The BP Oil Spill is now responsible for the closure of slightly more than 22 percent of federal waters in the Gulf of Mexico's "exclusive economic zone" according to the NOAA Fisheries Service. The map above represents the most recent closure data.
Monday, we surveyed local toques at a meeting of the Chef's Club about their thoughts on the spill and how it could affect their sourcing, budgets, and menus. Here's what they had to say.
Chef Chad Galiano - Trump International Beach Resort - Louisiana Native
"I know about oil. My dad and brother worked those rigs seven [months] on, seven off all my life. Let's not forget 11 workers died that day and that we need to respect and acknowledge that. Oil and the bayou go together in Louisiana. You go back behind my grandma's house and oil and fish have always intermingled. Go on a boat through there and you'll see all kinds of old equipment and trash. That's the water I drank my whole life. You never seen water like that; delicate but strong. It's going to bounce back. It could be we're fucking up all the food, and there might be some kids born with three eyes, that's still unknown, but it's not like we weren't fucking everything up already."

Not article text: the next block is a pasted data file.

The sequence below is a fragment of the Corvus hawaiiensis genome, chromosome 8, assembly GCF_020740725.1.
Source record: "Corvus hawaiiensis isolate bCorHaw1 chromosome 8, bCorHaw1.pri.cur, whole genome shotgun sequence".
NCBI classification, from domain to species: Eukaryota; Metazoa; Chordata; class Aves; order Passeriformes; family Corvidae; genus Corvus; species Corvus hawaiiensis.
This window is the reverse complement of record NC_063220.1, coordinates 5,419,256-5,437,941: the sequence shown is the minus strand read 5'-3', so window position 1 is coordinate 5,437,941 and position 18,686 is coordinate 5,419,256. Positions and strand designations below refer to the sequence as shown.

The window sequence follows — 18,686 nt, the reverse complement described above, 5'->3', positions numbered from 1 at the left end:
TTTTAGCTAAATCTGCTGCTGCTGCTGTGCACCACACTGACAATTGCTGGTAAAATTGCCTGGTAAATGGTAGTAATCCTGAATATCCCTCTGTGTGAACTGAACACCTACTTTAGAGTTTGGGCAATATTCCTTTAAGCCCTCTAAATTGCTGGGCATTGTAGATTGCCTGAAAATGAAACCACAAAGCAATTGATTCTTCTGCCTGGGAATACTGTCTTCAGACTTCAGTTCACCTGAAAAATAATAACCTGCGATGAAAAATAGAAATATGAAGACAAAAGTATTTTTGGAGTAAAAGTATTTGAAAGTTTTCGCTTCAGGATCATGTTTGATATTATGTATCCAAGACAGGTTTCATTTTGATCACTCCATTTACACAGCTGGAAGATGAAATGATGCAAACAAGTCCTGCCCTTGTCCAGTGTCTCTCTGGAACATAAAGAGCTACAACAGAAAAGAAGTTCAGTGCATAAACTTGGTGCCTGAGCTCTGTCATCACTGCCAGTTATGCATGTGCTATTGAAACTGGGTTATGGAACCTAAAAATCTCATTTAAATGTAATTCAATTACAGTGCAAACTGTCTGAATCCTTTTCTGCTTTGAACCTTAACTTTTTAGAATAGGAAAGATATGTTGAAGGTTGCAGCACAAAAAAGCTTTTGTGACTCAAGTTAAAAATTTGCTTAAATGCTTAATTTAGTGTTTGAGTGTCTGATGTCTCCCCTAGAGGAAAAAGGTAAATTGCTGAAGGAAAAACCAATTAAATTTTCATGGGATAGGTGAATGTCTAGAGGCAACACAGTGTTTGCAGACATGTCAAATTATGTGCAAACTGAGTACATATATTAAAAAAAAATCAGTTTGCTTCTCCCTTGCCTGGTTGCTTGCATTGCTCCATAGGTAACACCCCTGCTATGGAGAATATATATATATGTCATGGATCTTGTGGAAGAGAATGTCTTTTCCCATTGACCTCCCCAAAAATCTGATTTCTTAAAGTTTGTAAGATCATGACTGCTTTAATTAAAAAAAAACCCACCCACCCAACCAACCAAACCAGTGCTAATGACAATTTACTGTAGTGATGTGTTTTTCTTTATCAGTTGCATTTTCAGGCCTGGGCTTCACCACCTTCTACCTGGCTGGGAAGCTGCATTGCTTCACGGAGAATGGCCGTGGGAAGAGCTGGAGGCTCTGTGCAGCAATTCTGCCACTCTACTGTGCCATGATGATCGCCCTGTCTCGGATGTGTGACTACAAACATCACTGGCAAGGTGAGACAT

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Chef Jeff O'Neill - Gibraltar on Grove Isle - Talking While Working
"It's starting to affect us already. Oyster and Pompano prices are through the roof."
Chef Josh Wahler - Working on Opening New Barbeque Restaurant near Palmetto Bay
"It's a major dilemma because you don't wanna sacrifice quality...Ever. So, to be able to put the quality product on the table do you source from a lesser known area cause you don't wanna associate your product with the oil spill, or are you willing to pay an arm and a leg? It's a tough position, but as a chef you have to make choices like whether to buy Mexican white shrimp. You can still get em', but they're being cost out. Do you want to pay for lobster and eat shrimp? You have to find the next most amazing product."
Chef Sean Bernal - Oceanaire Seafood Room - Born and Raised in the County of Dade
"We're gonna be forced into looking at farmed species. There are a lot of advancements in aquaculture. Go out to Key Biscayne, that's where all the farm raised cobia come from. In the wild, we might have to kiss stone crabs good bye. Soft shell crab, Florida lobster, it's screwed up. It's time for the government to crack the whip. It affects the fishermen, the consumer, the chef, but nature has a way of cleansing itself, so, only time will tell. I just pray to god the oil doesn't hit the Keys. The reef is one of the most valuable resources we have."